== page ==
The scene in the cab is not an extreme because the reader is left to their imagination. We keep imagining each other in situations like this, and this way also exude erotic attraction toward each other. The other extreme does not really exist in European literature. More precisely, there are some grand attempts, people usually referred to in this context are Henry Miller or Harold Brodkey, where there is no pornography and no kitsch. What Miller is most interested in is what happens physically between two people, while Brodkey is intrigued by how you can perform a deeply religious and benign act by making love; how, if at all, you can give pleasure to a tremendously beautiful girl who turns out to be incapable of enjoyment. As the story was written by an American, of course you find out that you can. This is the heroic version. There are all sorts of other variants in French literature which are far less heroic. I started looking into this question in A Book of Memories, but I was not radical enough, because I was, so to say, preoccupied by the war of liberation and it diverted my attention. A great part of human imagination is taken up by erotic fantasies. People’s erotic activities also fill up a great part of their lives, and we know from the libertines just what a great interaction there exists between this activity and freedom fights against political oppression. It is a ridiculous expectation for all these details to be omitted from literature.

In an interview you gave to Swedish journalists in 1993 you mentioned the fact that the pages of Musil’s diaries were filled with potential characters whom he was all planning to incorporate into his novels, and this is why he never completed The Man Without Qualities. You said that this, as well as other great novels of the 20th century are novels of failure, because they cannot be completed. Did you not sense something similar yourself as you worked?

Yes I did. It was my utmost desire to write a novel which integrates incompletion as a basic structural feature. I cannot complete it. This is the only possible correlative of a non-symmetrical world. In a novel the point of departure and the closure are directly linked with the interpretation you give to the world and to the content that fills the frames of the book. My job is not to come up with compact theories for interpreting the world, but to retain the independence and spontaneity of the narrative alongside with the existing theories or in opposition of possible theories. The process should not break, even despite the fact that the world is not symmetrical and in theory the process should break.

You said you read a lot of background literature. What were the most important subject areas?

The holocaust, genetics, the two world wars, the social history of the cold war years, architecture, urban planning and criminal studies. The latter was of interest to me from an anthropological point of view, too, not only from the point of view of writing the investigation scenes. Then, I also read some good books on the history of fashion. People will go to incredible lengths just for the pleasure of wearing identical clothes, just to wear a uniform, to make sure that I can wear the same kind of jeans as you, except yours are red and mine are blue. I read three astonishing monographs on scents and perfumes. I read a lot of local history about German and Hungarian towns, particularly about Budapest.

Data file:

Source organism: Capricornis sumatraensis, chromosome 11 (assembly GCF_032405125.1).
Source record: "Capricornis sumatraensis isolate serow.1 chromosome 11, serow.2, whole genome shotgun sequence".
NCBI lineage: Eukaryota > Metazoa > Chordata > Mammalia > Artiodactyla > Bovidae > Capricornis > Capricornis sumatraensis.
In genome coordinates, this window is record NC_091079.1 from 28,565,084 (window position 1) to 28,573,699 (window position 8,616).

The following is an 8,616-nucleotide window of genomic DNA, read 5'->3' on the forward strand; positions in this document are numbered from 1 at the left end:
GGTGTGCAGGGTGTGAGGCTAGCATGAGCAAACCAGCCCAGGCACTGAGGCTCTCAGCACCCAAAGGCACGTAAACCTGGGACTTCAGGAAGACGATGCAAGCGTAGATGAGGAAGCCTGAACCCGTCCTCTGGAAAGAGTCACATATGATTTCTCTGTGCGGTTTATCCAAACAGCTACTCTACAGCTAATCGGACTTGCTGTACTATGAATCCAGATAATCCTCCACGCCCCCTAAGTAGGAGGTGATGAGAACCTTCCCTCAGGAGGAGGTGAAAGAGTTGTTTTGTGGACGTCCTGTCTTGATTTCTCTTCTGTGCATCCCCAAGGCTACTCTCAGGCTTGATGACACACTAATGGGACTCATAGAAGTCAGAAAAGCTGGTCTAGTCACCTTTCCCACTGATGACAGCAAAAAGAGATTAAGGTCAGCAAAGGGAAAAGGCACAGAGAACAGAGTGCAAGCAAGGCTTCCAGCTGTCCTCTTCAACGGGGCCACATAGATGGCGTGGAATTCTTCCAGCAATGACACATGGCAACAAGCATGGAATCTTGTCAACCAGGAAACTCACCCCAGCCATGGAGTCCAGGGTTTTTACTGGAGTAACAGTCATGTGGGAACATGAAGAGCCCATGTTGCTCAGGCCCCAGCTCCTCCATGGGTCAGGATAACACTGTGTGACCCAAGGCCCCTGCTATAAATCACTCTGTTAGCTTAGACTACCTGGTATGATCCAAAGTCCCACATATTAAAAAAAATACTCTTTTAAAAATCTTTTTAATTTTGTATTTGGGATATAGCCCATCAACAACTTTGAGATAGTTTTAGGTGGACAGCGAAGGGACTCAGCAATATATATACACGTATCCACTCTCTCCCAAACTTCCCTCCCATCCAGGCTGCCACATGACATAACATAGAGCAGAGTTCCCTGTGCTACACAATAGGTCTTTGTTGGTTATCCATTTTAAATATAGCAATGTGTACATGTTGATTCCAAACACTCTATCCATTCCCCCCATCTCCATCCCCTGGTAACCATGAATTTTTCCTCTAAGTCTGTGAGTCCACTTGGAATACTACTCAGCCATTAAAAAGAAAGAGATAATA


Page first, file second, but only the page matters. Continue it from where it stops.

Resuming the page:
Other scenes must have to do with your personal experiences. The experience of the Lukács bath or when you speculate that the Hungarian habit of home partying started on New Year’s night in 1956. According to the novel, in the early sixties prostitutes went to the Városliget Park, while Margit Island was the scene for gay night life. Where do you get that from?

None of these were where I say they were, at least as far as I know. I would warn motivated young people against dashing off to these places in search for something similar. However, if they happen to go there in great numbers, they can be sure to find each other before long. Places like this, however, did exist, do exist and shall exist in all major cities. By this I mean to say that there was no need for me to invent them with my filthy imagination. All large cities also have places where couples of different sexes look for each other’s proximity. But do not be unfair: the women here are not prostitutes and the men are not on the lookout for prostitutes. In fact they make a special point of it being all free and they make sure that copulation should take place between civilians only. There was a place like that in Budapest, too, in the sixties, but it was not the Városliget. That was just something I invented for Professor Lehr. The reason I chose the Városliget was that for years after World War II it used to be a dangerous place, a place where people played around not only with anonymous sexual pursuits but also with the mortal fear of being found out. They had to fear muggers and gangs of hooligans out to beat up gays, but they were also exposed to police harassment in the name of the moral world order which induces erotic tension in them. A great many things are factually correct in the novel, but there are things which are not. I am a novelist, after all.

The novel covers the history of Hungarian society roughly from the 1930’s up until the 1960’s, with World War II in the centre. What is it that you don’t know about this stretch of social history? I am asking because you seem to know all that is worth knowing about all strata, from the basic intellectual attitude of Professor Lippay-Lehr – to wit, that of licking the ass of any regime that happens to be in place –, through the life of Gyöngyvér Mózes who as a foster child is locked into the chicken pen for the night, all the way to  the young gentry working for military intelligence and provincial Jewish wood merchants, from aristocratic ladies stuck inside Rákosi’s communist dictatorship through to proletarians turned personal secretary to the Prime Minister; from cabin attendants of the Gellért and Lukács baths to Gypsy road builders. I shall not ask about any more of them or we would never get to the end. All I ask is how would you advise contemporary fathers to bring up their children?

They must not lie to them. They should not pass on the heroic lies or the pious lies that they had inherited from their fathers ready to serve. They should separate their libido from the political wisdom of football fields and battle fields. It will make them happier, too. The world is going through such massive change anyway, indeed, on a global scale we are moving from a paternalistic toward a maternalistic society.

Thank you.

This is a shortened version of an interview originally published in Hungarian in Élet és Irodalom (4 November, 2005). 

Csaba Károlyi